Ex-Pentagon official: Obama isn't bluffing about Defense bill veto

Ex-Pentagon official: Obama isn't bluffing about Defense bill veto
© Credit: U.S. Navy/Chad McNeeley

President Obama is likely to follow through on his threat to veto spending bills that lock in federal spending caps, including a defense policy bill the Senate is now considering, said the administration's former Pentagon comptroller, Bob Hale.  

"The president's been pretty adamant that he won't accept it and he will veto the bills. He just issued a strong veto threat on the Senate Armed Services Committee's authorization bill," Hale said Thursday in an interview with The Hill. 

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"It was quite clear," he said, referring to an Office of Management and Budget statement issued Tuesday that said "senior advisors would recommend to the President that he veto" the bill if the bill is presented in its current form.  

"They're not tying his hands, but it's a pretty strong statement," added Hale, who served as the Pentagon comptroller from 2009 through last June, and is now a fellow at Booz Allen. 

White House press secretary Josh Earnest also reiterated the president's opposition on Thursday during a briefing.

"The president has made clear he is not going to sign legislation that adheres to those sequester levels," he said. 

Republicans are currently trying to advance spending bills that adhere to the caps but boost defense spending by stuffing additional money in a war fund not subject to the caps. Democrats object to the move, and say the caps should be lifted for non-defense spending, too.

Hale said it's unlikely that Republicans would have enough votes to override the veto, which would take all 54 Republicans and at least 13 Democrats. 

Although eight Democrats on the Senate Armed Services Committee voted for the bill in committee, it is unclear whether Republicans could hold on to those eight votes or find five additional votes to override the veto, especially with strong Democratic opposition.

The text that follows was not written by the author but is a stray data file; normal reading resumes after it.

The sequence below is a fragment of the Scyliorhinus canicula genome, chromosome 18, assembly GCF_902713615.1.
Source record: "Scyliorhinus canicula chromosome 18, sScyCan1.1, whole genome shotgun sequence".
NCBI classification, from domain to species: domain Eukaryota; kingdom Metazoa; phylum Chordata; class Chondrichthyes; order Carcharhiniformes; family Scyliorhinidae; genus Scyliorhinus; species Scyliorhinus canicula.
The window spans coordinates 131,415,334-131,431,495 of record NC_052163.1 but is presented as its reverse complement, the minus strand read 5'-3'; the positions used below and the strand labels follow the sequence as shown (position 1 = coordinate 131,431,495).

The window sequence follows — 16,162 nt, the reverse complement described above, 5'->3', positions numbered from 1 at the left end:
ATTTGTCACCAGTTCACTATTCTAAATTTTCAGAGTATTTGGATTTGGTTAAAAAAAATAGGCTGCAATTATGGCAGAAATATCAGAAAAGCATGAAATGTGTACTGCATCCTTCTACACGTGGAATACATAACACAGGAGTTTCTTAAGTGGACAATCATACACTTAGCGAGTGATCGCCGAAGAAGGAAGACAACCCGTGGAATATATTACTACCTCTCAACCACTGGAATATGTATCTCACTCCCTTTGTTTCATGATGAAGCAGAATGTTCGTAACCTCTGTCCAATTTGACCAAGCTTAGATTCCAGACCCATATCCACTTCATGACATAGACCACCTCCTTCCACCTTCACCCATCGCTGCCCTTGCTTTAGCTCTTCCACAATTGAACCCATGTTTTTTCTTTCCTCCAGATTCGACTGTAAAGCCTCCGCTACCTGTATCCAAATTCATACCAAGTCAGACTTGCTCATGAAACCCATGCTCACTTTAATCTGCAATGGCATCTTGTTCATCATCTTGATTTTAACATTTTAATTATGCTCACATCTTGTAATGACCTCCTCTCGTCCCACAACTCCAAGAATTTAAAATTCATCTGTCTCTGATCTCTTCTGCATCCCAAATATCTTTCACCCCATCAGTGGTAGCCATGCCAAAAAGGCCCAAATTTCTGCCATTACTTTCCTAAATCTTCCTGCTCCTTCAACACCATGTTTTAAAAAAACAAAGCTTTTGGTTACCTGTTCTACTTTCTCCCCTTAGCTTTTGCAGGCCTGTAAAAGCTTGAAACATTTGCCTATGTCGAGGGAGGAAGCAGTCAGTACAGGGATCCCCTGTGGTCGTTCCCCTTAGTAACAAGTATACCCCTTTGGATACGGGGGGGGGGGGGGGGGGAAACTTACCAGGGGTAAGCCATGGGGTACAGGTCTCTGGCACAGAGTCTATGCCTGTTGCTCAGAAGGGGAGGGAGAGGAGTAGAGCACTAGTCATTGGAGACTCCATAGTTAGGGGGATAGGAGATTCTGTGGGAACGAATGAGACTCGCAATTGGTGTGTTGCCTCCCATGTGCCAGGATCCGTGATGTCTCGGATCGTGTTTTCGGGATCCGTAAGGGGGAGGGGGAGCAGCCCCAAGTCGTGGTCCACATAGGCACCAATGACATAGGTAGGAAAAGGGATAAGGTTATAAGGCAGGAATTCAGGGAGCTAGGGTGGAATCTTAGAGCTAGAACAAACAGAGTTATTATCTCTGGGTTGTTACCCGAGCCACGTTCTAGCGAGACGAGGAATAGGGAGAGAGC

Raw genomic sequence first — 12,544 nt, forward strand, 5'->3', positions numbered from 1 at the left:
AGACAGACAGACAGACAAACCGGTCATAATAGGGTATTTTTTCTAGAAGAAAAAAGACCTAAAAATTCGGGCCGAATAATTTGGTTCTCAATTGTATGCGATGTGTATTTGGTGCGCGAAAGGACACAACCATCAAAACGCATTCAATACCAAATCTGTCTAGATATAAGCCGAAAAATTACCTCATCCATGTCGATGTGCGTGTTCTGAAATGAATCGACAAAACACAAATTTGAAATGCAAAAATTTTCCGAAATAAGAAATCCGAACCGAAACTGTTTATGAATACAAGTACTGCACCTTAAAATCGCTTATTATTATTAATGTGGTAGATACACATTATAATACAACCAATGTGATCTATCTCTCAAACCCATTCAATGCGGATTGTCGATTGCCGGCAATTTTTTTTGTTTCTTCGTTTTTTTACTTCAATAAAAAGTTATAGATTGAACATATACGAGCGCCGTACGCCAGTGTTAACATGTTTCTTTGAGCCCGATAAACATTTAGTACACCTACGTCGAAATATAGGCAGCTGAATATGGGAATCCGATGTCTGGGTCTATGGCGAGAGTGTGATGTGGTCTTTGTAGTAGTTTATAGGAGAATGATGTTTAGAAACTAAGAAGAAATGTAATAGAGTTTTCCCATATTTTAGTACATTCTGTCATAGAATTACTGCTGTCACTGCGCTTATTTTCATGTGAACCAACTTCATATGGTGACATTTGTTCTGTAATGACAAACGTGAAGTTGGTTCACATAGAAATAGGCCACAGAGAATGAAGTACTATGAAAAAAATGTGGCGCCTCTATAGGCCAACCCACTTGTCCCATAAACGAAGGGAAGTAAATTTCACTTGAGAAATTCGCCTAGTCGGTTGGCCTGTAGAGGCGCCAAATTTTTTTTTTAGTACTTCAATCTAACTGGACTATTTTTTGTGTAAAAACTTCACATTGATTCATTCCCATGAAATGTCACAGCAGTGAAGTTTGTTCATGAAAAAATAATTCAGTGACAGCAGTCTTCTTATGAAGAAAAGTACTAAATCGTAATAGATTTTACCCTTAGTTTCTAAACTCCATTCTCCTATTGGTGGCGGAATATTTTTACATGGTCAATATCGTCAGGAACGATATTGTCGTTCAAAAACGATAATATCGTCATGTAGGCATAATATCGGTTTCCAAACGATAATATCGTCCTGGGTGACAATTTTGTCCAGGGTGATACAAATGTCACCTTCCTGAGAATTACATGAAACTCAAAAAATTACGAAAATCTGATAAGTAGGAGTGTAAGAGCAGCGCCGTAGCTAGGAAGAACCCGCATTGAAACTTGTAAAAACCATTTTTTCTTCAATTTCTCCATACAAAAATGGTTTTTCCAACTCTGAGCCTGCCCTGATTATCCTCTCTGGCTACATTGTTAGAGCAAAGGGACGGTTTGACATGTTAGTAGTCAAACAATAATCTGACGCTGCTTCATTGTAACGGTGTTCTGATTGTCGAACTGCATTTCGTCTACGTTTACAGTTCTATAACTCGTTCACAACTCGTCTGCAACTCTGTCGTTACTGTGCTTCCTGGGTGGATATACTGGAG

The committee's ranking member, Sen. Jack Reed (D-R.I.), voted against the bill in committee, as did three other Democrats. 

"I think it'll be tough to override a veto, so I would guess they need to look for a different deal," Hale said. "I don't want to tell you I can predict with certainty, but it seems to me it's a tough hill to climb."

Hale said knowing that a veto likely won't be overcome, the White House is now trying to put pressure on Republicans to start discussions on a deal to lift those caps on both defense and non-defense spending.

Earnest said the White House is in favor of conversations on a deal "starting sooner rather than later." 

"What the president will, however, be supportive of is a process that members of Congress engaged in a couple of years ago where Democrats and Republicans sat down at the negotiating table and were able to work in bipartisan fashion to raise those caps in a way that raised funding for our national security priorities, but also for priorities that are critical for the success of our economy," he said. 

Earnest said members of the president's economic team would "play an active role" to facilitate the agreement. 

He said he was not aware of any conversations that have begun, but that House Speaker John Boehner has indicated "at least an openness to that kind of process this year." 

"But we’ll have to see if that’s how members of Congress decide that’s how they’re going to handle their business," he added.